In a breakthrough, scientists have successfully converted human embryonic stem cells into cartilage cells, raising hope that in future, replacement cartilage could be grown for transplantation for a number of injuries and medical problems, including sports injuries, new cartilage for people having hip replacements, and even for cosmetic and reconstructive surgery.
The research, to be published in the journal Tissue Engineering, involved growing human embryonic stem cells with chondrocytes or cartilage cells, in Petri dishes in the laboratory in a specialized system that encouraged them to change into cartilage cells. When this was compared with just growing the human embryonic stem cells alone, the mixed stem cells and cartilage were found to have higher levels of collagen, the protein constituent of cartilage.
The cells were then implanted in mice on a bioactive scaffold for 35 days. When they removed the scaffold, the cells were found to have formed new cartilage, showing they can be successfully transplanted in living tissue.
When removing head and neck cancers, surgeons often have to cut away parts of cartilage, and then take grafts from other parts of the body. With this new technique doctors would potentially be able to take stem cells from the patient, grow them in a laboratory, and then transplant them after the surgery.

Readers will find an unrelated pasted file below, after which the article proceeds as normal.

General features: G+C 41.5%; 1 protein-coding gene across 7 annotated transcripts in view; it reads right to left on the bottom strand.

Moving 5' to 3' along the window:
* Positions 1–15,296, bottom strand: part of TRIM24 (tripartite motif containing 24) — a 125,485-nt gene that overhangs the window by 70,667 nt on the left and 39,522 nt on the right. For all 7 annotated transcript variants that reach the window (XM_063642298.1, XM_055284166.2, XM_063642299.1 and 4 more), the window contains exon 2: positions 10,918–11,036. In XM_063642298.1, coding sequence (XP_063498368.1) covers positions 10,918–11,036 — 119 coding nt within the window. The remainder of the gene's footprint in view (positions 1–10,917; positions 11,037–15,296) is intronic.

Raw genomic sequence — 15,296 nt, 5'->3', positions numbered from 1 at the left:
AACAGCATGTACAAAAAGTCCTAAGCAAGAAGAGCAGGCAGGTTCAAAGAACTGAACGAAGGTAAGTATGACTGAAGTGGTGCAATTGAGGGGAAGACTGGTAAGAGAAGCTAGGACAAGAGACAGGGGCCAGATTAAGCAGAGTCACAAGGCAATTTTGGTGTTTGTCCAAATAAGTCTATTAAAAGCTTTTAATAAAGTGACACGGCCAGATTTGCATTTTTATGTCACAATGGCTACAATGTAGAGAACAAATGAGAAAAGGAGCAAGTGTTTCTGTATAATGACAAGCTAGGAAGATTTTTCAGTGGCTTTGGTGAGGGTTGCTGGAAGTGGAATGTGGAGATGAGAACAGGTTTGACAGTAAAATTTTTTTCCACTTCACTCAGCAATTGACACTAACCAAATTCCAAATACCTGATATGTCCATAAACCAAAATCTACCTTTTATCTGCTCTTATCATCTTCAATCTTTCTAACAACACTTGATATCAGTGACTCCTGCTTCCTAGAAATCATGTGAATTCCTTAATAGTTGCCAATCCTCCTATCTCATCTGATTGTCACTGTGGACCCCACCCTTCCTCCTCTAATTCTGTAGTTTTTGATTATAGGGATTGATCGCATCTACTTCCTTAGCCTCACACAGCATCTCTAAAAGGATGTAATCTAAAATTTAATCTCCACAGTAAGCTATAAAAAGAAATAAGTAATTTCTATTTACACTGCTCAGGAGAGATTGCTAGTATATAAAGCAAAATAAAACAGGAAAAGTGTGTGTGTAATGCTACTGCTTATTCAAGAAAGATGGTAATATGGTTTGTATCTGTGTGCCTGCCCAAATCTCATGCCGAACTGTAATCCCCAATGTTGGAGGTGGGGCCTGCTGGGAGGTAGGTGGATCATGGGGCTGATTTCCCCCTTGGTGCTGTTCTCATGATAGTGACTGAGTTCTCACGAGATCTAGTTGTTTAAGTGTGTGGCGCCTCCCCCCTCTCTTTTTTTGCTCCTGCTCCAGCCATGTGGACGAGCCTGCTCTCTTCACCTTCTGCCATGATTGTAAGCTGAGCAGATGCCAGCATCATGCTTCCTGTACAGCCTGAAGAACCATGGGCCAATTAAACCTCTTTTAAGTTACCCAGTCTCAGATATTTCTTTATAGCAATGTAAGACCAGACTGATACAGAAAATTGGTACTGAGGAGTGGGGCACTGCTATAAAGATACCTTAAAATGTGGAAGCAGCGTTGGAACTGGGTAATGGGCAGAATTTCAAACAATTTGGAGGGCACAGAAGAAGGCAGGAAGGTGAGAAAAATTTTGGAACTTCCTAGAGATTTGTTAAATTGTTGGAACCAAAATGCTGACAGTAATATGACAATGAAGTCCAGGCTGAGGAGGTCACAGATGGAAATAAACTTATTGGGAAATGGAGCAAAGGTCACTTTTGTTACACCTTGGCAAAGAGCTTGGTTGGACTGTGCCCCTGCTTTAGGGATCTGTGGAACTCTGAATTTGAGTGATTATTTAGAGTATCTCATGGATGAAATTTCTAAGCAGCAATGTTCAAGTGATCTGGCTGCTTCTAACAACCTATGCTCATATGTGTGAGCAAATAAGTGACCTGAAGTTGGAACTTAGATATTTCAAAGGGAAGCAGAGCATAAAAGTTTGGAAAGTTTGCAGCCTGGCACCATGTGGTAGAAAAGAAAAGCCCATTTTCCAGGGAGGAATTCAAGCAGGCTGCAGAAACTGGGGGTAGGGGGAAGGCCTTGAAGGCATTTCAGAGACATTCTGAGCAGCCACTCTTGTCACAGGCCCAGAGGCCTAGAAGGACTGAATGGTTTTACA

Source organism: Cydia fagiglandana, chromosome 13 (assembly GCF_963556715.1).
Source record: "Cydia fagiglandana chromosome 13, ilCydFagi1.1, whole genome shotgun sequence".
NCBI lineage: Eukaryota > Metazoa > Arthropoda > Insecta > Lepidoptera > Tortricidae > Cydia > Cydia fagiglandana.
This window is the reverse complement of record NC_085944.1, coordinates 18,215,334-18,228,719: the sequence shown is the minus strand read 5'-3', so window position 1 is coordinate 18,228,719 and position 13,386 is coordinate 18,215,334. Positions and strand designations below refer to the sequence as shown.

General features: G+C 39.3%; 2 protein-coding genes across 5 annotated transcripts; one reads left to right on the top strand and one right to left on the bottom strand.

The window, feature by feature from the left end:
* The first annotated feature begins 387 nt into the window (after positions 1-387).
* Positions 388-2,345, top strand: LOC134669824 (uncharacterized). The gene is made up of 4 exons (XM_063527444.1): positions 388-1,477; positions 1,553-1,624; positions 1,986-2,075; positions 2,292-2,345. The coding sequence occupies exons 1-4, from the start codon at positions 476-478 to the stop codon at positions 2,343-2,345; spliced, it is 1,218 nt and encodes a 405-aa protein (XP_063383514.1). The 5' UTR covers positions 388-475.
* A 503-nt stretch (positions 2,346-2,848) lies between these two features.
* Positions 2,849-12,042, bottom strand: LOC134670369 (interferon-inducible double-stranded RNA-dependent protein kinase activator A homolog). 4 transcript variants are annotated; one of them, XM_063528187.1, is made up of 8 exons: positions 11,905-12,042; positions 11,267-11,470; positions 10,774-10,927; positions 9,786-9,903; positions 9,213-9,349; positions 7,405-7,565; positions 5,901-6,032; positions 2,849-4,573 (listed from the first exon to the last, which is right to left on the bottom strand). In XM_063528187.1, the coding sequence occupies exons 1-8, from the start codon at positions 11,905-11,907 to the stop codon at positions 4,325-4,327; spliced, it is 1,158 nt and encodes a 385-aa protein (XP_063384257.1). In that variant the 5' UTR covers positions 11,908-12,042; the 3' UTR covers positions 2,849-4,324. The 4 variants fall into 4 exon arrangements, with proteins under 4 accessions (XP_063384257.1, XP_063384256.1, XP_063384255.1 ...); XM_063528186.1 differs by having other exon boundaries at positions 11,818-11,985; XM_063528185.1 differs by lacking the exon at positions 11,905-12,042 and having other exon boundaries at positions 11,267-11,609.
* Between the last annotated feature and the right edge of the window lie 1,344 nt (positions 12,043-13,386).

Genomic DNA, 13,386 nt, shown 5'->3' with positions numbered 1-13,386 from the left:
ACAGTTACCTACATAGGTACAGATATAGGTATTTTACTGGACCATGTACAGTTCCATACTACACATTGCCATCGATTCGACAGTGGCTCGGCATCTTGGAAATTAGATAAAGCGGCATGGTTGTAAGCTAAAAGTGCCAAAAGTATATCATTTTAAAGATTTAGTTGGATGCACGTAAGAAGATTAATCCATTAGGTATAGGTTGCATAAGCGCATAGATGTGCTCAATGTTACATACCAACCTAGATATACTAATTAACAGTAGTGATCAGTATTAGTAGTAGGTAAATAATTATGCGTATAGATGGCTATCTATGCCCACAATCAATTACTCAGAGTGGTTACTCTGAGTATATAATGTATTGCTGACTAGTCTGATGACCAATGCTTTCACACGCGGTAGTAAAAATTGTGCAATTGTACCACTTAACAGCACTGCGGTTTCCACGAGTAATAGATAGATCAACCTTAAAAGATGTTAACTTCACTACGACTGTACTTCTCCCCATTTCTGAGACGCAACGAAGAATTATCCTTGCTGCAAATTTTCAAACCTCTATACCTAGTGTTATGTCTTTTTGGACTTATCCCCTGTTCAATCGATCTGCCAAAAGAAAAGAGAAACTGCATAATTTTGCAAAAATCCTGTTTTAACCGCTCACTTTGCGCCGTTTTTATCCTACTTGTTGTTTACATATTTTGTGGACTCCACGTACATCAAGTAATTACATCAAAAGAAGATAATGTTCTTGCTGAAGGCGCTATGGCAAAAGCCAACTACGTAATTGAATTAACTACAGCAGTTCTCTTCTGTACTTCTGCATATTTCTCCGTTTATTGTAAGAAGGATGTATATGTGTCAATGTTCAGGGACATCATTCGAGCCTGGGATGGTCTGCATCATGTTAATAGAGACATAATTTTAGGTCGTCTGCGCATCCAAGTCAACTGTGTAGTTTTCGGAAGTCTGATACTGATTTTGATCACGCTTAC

The research, carried out by a team at Imperial College London, builds on an earlier collaboration between medical researchers and engineers at Imperial College. The team had previously developed the bioactive scaffold, which was used as a scaffold to grow the stem cells on.
Dr Archana Vats, first author of the study, said: 'The ability to grow cartilage using stem cells could have enormous implications for a number of medical problems. Although doctors have been able to carry out joint replacements for a number of years, it has not been possible to replace the worn-out cartilage. By replacing the cartilage it may be possible to avoid the need for a joint replacement for some time.'
Dr Anne Bishop, from Imperial College London, and one of the authors, added: 'The potential of stem cells has been widely known for many years, but it is only recently we have started to make progress towards the ultimate goal of using them in patients. These results show it may be as little as five years before this advance can be used to directly benefit patients for a huge variety of illnesses and injuries.'